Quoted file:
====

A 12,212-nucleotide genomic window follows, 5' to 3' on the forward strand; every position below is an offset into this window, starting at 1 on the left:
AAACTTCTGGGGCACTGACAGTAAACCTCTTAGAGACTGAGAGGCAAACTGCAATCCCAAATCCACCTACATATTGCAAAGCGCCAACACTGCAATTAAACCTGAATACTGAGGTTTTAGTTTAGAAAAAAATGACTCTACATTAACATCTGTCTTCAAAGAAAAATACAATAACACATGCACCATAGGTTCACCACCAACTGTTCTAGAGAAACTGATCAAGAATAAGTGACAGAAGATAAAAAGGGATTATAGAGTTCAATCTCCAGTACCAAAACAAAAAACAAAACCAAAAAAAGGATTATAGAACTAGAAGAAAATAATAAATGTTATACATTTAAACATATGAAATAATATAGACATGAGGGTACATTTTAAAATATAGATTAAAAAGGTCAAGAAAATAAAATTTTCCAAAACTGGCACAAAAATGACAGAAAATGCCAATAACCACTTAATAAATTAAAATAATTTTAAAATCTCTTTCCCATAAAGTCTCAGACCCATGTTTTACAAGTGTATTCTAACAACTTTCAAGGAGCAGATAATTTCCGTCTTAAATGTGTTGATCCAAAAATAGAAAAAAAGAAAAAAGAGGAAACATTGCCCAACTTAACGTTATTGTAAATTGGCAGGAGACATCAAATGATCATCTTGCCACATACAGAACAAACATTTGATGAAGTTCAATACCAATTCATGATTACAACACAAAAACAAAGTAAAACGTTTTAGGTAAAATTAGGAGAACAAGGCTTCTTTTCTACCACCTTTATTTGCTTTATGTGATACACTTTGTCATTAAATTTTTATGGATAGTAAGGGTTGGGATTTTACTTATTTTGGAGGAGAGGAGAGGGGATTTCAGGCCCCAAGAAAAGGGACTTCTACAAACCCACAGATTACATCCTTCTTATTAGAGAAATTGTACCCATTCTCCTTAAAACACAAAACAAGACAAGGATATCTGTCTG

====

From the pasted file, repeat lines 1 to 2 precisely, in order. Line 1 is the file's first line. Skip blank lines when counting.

A 12,212-nucleotide genomic window follows, 5' to 3' on the forward strand; every position below is an offset into this window, starting at 1 on the left:
AAACTTCTGGGGCACTGACAGTAAACCTCTTAGAGACTGAGAGGCAAACTGCAATCCCAAATCCACCTACATATTGCAAAGCGCCAACACTGCAATTAAACCTGAATACTGAGGTTTTAGTTTAGAAAAAAATGACTCTACATTAACATCTGTCTTCAAAGAAAAATACAATAACACATGCACCATAGGTTCACCACCAACTGTTCTAGAGAAACTGATCAAGAATAAGTGACAGAAGATAAAAAGGGATTATAGAGTTCAATCTCCAGTACCAAAACAAAAAACAAAACCAAAAAAAGGATTATAGAACTAGAAGAAAATAATAAATGTTATACATTTAAACATATGAAATAATATAGACATGAGGGTACATTTTAAAATATAGATTAAAAAGGTCAAGAAAATAAAATTTTCCAAAACTGGCACAAAAATGACAGAAAATGCCAATAACCACTTAATAAATTAAAATAATTTTAAAATCTCTTTCCCATAAAGTCTCAGACCCATGTTTTACAAGTGTATTCTAACAACTTTCAAGGAGCAGATAATTTCCGTCTTAAATGTGTTGATCCAAAAATAGAAAAAAAGAAAAAAGAGGAAACATTGCCCAACTTAACGTTATTGTAAATTGGCAGGAGACATCAAATGATCATCTTGCCACATACAGAACAAACATTTGATGAAGTTCAATACCAATTCATGATTACAACACAAAAACAAAGTAAAACGTTTTAGGTAAAATTAGGAGAACAAGGCTTCTTTTCTACCACCTTTATTTGCTTTATGTGATACACTTTGTCATTAAATTTTTATGGATAGTAAGGGTTGGGATTTTACTTATTTTGGAGGAGAGGAGAGGGGATTTCAGGCCCCAAGAAAAGGGACTTCTACAAACCCACAGATTACATCCTTCTTATTAGAGAAATTGTACCCATTCTCCTTAAAACACAAAACAAGACAAGGATATCTGTCTG